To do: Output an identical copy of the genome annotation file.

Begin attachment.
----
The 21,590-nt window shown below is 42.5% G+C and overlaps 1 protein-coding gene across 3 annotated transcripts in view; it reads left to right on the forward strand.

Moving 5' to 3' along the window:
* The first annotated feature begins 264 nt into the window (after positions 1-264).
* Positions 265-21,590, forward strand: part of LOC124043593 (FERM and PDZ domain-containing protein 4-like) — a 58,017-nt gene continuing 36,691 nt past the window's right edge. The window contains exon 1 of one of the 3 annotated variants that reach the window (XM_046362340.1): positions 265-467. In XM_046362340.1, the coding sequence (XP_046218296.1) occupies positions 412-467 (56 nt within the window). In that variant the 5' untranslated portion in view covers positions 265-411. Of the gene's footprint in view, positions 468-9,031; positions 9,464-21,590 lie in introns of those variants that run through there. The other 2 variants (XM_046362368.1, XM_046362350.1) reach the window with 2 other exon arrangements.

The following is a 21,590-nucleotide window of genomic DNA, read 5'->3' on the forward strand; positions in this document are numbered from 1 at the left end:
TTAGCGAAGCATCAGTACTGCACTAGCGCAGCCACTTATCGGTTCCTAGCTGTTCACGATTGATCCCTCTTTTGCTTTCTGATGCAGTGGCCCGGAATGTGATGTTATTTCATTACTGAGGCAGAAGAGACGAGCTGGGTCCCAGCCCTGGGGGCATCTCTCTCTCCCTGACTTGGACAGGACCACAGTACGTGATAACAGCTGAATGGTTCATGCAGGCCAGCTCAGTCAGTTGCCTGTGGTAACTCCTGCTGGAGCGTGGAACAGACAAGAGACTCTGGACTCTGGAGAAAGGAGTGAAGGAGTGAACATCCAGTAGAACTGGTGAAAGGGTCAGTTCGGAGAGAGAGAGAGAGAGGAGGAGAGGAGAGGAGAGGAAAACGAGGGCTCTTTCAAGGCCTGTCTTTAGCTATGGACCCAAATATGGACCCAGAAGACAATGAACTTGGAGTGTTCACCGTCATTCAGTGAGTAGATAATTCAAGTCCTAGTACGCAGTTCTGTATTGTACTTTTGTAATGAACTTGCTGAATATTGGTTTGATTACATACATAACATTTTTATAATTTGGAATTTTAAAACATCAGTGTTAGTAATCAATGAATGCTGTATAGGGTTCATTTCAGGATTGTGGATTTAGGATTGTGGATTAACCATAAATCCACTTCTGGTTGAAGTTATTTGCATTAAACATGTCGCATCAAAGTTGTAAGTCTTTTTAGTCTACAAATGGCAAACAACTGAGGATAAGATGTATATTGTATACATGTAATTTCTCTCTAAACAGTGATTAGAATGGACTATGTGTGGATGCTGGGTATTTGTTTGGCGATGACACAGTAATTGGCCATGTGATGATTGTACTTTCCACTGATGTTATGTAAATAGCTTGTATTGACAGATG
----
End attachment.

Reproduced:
The 21,590-nt window shown below is 42.5% G+C and overlaps 1 protein-coding gene across 3 annotated transcripts in view; it reads left to right on the forward strand.

Moving 5' to 3' along the window:
* The first annotated feature begins 264 nt into the window (after positions 1-264).
* Positions 265-21,590, forward strand: part of LOC124043593 (FERM and PDZ domain-containing protein 4-like) — a 58,017-nt gene continuing 36,691 nt past the window's right edge. The window contains exon 1 of one of the 3 annotated variants that reach the window (XM_046362340.1): positions 265-467. In XM_046362340.1, the coding sequence (XP_046218296.1) occupies positions 412-467 (56 nt within the window). In that variant the 5' untranslated portion in view covers positions 265-411. Of the gene's footprint in view, positions 468-9,031; positions 9,464-21,590 lie in introns of those variants that run through there. The other 2 variants (XM_046362368.1, XM_046362350.1) reach the window with 2 other exon arrangements.

The following is a 21,590-nucleotide window of genomic DNA, read 5'->3' on the forward strand; positions in this document are numbered from 1 at the left end:
TTAGCGAAGCATCAGTACTGCACTAGCGCAGCCACTTATCGGTTCCTAGCTGTTCACGATTGATCCCTCTTTTGCTTTCTGATGCAGTGGCCCGGAATGTGATGTTATTTCATTACTGAGGCAGAAGAGACGAGCTGGGTCCCAGCCCTGGGGGCATCTCTCTCTCCCTGACTTGGACAGGACCACAGTACGTGATAACAGCTGAATGGTTCATGCAGGCCAGCTCAGTCAGTTGCCTGTGGTAACTCCTGCTGGAGCGTGGAACAGACAAGAGACTCTGGACTCTGGAGAAAGGAGTGAAGGAGTGAACATCCAGTAGAACTGGTGAAAGGGTCAGTTCGGAGAGAGAGAGAGAGAGGAGGAGAGGAGAGGAGAGGAAAACGAGGGCTCTTTCAAGGCCTGTCTTTAGCTATGGACCCAAATATGGACCCAGAAGACAATGAACTTGGAGTGTTCACCGTCATTCAGTGAGTAGATAATTCAAGTCCTAGTACGCAGTTCTGTATTGTACTTTTGTAATGAACTTGCTGAATATTGGTTTGATTACATACATAACATTTTTATAATTTGGAATTTTAAAACATCAGTGTTAGTAATCAATGAATGCTGTATAGGGTTCATTTCAGGATTGTGGATTTAGGATTGTGGATTAACCATAAATCCACTTCTGGTTGAAGTTATTTGCATTAAACATGTCGCATCAAAGTTGTAAGTCTTTTTAGTCTACAAATGGCAAACAACTGAGGATAAGATGTATATTGTATACATGTAATTTCTCTCTAAACAGTGATTAGAATGGACTATGTGTGGATGCTGGGTATTTGTTTGGCGATGACACAGTAATTGGCCATGTGATGATTGTACTTTCCACTGATGTTATGTAAATAGCTTGTATTGACAGATG